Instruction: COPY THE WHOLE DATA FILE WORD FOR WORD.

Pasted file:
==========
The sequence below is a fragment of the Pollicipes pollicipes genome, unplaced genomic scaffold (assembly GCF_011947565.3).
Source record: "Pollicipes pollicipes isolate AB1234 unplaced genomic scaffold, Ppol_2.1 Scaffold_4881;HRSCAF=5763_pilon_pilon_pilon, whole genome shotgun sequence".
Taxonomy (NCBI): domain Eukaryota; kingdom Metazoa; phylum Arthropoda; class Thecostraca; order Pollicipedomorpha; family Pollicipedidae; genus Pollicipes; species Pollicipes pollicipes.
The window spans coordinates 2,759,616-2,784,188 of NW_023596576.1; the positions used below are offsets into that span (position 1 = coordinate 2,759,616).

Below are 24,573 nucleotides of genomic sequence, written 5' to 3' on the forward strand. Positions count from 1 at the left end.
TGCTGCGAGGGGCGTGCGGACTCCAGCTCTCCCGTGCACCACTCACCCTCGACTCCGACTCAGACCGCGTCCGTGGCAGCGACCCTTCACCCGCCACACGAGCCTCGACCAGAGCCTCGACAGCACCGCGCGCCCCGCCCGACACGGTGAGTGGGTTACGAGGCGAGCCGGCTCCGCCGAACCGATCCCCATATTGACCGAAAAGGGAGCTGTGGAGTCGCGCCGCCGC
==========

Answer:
The sequence below is a fragment of the Pollicipes pollicipes genome, unplaced genomic scaffold (assembly GCF_011947565.3).
Source record: "Pollicipes pollicipes isolate AB1234 unplaced genomic scaffold, Ppol_2.1 Scaffold_4881;HRSCAF=5763_pilon_pilon_pilon, whole genome shotgun sequence".
Taxonomy (NCBI): domain Eukaryota; kingdom Metazoa; phylum Arthropoda; class Thecostraca; order Pollicipedomorpha; family Pollicipedidae; genus Pollicipes; species Pollicipes pollicipes.
The window spans coordinates 2,759,616-2,784,188 of NW_023596576.1; the positions used below are offsets into that span (position 1 = coordinate 2,759,616).

Below are 24,573 nucleotides of genomic sequence, written 5' to 3' on the forward strand. Positions count from 1 at the left end.
TGCTGCGAGGGGCGTGCGGACTCCAGCTCTCCCGTGCACCACTCACCCTCGACTCCGACTCAGACCGCGTCCGTGGCAGCGACCCTTCACCCGCCACACGAGCCTCGACCAGAGCCTCGACAGCACCGCGCGCCCCGCCCGACACGGTGAGTGGGTTACGAGGCGAGCCGGCTCCGCCGAACCGATCCCCATATTGACCGAAAAGGGAGCTGTGGAGTCGCGCCGCCGC